Engage University Ep. 8: Topic Clusters & Pillar Pages 101
Lauren Devens: Hello and welcome to Engage University, Episode 8! Please be sure to subscribe to our channel for future videos in the world of marketing, web design, development, and other hot tips to help you manage your campaigns. My name is Lauren Devens and I am here with the wonderful Megan Manning and Jim Van Horn. Today, we are going to be discussing topic clusters for website design and SEO. So, Megan, I’ll kick it over to you first for a brief intro.
Megan Manning: Hi, I’m Megan Manning. I am the Senior Design Lead at BNP Engage and I’ve been with the company for about four years and this is my first video with Lauren.
Jim Van Horn: I’m Jim Van Horn. I’m the SEM Program Manager and I’m coming up on two years with BNP Engage in July. I have a little over 10 years of total experience in the industry itself.
Let’s dive right into some questions!
What are pillar pages and how are they associated with topic clusters?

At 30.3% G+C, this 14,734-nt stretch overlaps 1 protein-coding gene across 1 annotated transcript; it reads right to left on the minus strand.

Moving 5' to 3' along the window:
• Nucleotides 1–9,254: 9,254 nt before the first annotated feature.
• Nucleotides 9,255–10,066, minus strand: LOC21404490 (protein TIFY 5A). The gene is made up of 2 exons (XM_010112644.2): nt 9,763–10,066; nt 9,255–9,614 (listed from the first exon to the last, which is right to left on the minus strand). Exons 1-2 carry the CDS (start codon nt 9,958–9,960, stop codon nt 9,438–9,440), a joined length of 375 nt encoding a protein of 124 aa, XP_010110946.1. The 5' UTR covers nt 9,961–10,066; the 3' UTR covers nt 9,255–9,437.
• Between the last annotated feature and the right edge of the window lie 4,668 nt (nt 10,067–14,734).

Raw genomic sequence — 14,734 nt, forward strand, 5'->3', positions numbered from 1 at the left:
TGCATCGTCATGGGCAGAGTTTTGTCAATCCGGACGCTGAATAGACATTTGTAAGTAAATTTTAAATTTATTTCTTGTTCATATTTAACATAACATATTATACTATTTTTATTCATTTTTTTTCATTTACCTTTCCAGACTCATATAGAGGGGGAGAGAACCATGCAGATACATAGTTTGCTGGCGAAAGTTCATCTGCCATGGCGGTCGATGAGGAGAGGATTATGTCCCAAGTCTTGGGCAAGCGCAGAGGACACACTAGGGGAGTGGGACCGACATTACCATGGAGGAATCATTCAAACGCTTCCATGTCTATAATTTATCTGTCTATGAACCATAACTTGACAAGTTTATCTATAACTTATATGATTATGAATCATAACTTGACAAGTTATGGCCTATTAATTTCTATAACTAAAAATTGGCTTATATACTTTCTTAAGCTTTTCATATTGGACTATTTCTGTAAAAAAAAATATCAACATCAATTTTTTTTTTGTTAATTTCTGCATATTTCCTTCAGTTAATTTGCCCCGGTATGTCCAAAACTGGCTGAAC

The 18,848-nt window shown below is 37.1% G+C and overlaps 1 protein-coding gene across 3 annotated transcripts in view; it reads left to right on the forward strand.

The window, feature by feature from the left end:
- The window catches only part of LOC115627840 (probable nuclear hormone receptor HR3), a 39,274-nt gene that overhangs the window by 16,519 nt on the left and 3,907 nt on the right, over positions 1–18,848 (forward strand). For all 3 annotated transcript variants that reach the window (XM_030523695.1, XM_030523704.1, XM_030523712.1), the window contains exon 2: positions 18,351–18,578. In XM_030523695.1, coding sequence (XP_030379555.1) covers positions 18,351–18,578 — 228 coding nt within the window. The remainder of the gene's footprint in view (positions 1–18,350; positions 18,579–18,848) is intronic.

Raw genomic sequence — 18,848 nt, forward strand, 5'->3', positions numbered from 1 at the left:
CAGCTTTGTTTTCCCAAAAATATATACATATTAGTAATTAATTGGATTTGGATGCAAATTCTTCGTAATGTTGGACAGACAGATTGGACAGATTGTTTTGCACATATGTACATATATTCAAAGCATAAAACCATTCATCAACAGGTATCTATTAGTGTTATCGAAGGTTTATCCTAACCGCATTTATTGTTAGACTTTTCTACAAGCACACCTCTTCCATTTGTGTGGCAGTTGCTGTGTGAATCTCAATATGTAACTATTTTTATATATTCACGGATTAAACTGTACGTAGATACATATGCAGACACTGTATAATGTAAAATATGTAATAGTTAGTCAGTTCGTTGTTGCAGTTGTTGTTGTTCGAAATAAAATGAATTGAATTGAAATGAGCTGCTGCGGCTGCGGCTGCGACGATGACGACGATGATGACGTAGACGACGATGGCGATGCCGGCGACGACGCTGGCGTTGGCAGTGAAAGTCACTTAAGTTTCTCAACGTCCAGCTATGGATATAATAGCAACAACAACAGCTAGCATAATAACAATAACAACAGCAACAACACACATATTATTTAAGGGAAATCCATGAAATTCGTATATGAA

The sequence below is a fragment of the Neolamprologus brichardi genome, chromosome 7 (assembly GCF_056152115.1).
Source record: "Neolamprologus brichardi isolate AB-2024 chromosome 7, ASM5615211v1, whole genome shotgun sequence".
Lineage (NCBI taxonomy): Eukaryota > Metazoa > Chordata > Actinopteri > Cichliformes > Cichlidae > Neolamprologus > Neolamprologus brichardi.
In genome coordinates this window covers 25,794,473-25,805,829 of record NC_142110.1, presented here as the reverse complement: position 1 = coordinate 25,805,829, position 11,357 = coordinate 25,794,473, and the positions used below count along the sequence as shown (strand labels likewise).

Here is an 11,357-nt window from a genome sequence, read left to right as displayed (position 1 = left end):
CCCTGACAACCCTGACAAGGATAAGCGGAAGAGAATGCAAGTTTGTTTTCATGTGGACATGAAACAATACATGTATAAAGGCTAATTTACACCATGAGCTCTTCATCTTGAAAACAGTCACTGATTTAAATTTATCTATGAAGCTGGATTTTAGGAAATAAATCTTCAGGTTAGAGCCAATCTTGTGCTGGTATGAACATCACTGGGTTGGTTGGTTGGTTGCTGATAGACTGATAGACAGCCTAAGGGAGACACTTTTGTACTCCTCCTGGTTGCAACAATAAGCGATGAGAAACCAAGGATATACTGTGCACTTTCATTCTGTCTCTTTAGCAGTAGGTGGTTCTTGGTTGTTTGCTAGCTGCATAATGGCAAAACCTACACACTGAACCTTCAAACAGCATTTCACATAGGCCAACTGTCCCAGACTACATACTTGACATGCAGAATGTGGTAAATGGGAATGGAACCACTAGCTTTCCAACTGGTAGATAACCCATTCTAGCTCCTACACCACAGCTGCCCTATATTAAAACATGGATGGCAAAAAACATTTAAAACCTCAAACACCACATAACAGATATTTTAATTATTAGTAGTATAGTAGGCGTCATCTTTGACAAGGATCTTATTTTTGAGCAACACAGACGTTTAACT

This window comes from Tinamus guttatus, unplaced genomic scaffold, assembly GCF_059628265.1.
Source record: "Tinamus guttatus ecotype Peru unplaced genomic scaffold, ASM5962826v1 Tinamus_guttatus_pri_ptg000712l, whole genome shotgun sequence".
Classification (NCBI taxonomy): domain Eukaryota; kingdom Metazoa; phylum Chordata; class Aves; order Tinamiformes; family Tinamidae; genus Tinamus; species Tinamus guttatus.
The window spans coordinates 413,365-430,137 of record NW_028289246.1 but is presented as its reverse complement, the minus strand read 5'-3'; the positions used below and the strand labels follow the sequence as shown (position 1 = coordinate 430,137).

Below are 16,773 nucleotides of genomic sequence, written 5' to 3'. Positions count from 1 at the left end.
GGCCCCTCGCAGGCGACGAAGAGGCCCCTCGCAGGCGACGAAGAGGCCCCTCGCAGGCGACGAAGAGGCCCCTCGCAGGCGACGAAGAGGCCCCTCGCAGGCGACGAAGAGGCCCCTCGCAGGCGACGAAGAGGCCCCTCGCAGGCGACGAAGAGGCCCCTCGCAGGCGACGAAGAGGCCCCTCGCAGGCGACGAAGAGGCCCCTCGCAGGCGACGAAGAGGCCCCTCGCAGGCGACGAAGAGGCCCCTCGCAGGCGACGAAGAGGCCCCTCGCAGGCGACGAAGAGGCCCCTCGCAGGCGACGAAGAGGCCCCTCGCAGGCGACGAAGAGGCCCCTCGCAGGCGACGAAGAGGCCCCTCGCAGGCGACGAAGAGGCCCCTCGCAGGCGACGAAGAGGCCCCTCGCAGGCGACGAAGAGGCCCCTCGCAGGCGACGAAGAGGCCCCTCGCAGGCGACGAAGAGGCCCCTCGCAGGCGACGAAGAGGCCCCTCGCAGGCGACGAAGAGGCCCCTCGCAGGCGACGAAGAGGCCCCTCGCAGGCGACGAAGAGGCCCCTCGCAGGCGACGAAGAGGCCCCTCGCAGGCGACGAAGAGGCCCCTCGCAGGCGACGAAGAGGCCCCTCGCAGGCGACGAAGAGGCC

So, pillar pages and topic clusters are very closely related and essential to one another. Pillar pages are another form of saying what used to be parent pages or main hubs of content. Before, it used to be more like a tree architecture with website builds where it was a parent and then the parent could have a couple of different child pages branching out that spoke about different services individually.
Pillar pages are different. Instead of being more keyword-triggered like parent pages used to be, it’s more topic-driven. For instance, let’s say there’s a services page for a contractor. That pillar page would outline in broad strokes all services that the contractor offers while the topic cluster would include any supporting content that’s linked to the primary pillar page.
So, the primary pillar page – using the same example as a general contractor – would outline all the various services that general contractors offer. The topic cluster pages, the supporting content that links out from that pillar, would be those individualized services that dive a little bit deeper into what those services entail.
For a GC, those topic cluster pages may be things like project management, architectural design, plumbing, fixtures, electrical work, carpentry, etc. And then those topic clusters would speak about their individualized services to give users a more detailed view of those services.